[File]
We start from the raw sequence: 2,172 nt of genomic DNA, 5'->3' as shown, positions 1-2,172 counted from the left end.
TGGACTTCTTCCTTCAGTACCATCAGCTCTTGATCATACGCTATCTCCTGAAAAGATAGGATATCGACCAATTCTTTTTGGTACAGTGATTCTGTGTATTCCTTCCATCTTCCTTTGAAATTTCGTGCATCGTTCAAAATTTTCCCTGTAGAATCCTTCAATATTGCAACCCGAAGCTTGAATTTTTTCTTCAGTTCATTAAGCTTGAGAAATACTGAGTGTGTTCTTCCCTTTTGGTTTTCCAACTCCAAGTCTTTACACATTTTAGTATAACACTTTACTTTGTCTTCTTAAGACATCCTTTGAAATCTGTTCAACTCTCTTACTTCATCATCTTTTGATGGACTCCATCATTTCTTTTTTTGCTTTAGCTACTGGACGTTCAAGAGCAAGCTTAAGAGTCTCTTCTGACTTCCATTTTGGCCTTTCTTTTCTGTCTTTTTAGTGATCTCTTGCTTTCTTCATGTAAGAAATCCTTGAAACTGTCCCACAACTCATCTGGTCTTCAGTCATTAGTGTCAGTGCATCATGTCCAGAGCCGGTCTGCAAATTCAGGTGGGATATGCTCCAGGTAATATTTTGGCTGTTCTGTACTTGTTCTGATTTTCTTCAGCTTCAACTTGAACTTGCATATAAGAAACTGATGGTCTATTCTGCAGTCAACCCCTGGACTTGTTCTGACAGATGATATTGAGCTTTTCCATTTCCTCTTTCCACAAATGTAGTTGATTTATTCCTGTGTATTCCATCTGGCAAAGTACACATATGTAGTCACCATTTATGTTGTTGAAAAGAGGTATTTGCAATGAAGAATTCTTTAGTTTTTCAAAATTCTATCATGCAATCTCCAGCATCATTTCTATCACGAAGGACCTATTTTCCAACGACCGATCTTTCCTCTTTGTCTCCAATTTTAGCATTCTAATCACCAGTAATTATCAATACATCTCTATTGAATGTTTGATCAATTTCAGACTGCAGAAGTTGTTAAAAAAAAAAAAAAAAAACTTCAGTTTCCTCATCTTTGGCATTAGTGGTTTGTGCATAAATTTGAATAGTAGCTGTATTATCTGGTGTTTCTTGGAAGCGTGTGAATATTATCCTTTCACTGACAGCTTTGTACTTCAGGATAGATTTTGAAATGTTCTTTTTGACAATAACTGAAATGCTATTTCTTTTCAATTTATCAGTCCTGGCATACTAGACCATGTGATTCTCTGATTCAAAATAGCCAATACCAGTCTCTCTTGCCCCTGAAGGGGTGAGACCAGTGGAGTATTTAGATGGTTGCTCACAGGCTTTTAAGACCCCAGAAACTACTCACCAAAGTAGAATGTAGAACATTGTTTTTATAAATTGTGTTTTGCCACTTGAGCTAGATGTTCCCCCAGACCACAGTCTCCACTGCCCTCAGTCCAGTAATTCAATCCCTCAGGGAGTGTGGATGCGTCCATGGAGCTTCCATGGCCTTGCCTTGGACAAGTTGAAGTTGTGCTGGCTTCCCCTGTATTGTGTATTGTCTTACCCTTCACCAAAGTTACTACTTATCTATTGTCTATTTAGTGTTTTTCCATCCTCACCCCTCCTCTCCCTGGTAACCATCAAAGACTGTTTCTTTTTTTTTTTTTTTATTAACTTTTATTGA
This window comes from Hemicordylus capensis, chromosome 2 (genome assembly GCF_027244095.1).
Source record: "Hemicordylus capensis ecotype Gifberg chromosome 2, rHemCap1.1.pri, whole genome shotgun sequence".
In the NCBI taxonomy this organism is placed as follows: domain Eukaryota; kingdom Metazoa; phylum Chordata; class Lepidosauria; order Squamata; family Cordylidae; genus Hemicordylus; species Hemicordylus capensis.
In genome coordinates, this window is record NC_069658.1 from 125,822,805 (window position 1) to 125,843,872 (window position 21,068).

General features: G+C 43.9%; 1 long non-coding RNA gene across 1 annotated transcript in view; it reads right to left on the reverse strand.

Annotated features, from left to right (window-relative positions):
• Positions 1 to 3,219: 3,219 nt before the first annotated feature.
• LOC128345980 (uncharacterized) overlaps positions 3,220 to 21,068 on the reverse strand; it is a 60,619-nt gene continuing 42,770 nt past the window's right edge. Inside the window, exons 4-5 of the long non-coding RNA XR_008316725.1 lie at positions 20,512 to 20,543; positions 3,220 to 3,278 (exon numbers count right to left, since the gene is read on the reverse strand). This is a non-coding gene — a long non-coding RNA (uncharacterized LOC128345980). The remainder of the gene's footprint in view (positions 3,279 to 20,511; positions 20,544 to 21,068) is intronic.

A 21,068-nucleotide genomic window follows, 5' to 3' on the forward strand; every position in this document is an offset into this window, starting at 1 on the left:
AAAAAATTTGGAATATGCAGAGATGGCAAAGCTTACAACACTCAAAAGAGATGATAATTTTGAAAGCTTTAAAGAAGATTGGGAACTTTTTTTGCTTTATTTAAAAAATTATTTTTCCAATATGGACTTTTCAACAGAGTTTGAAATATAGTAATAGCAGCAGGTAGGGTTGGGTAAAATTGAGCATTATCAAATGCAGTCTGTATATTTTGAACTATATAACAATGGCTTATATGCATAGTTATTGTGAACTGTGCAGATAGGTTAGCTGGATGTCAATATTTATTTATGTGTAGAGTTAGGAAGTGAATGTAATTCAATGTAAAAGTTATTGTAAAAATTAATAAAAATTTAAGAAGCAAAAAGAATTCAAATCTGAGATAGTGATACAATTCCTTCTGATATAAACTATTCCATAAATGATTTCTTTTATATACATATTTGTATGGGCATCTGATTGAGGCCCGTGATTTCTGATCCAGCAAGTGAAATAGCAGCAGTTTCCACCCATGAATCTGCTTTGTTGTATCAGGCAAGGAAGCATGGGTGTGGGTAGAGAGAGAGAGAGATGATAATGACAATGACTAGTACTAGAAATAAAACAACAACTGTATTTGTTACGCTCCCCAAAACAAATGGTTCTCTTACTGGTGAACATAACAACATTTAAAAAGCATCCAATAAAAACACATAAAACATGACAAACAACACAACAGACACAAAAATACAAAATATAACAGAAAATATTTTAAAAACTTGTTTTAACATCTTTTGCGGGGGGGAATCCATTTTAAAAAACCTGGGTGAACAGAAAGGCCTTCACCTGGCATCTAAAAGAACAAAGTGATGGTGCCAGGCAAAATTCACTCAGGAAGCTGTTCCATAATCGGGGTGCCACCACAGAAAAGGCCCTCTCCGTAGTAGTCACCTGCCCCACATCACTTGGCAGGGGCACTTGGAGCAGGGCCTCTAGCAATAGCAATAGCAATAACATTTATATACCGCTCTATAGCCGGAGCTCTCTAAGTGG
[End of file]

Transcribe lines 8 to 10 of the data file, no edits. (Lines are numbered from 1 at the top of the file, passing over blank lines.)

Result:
Annotated features, from left to right (window-relative positions):
• Positions 1 to 3,219: 3,219 nt before the first annotated feature.
• LOC128345980 (uncharacterized) overlaps positions 3,220 to 21,068 on the reverse strand; it is a 60,619-nt gene continuing 42,770 nt past the window's right edge. Inside the window, exons 4-5 of the long non-coding RNA XR_008316725.1 lie at positions 20,512 to 20,543; positions 3,220 to 3,278 (exon numbers count right to left, since the gene is read on the reverse strand). This is a non-coding gene — a long non-coding RNA (uncharacterized LOC128345980). The remainder of the gene's footprint in view (positions 3,279 to 20,511; positions 20,544 to 21,068) is intronic.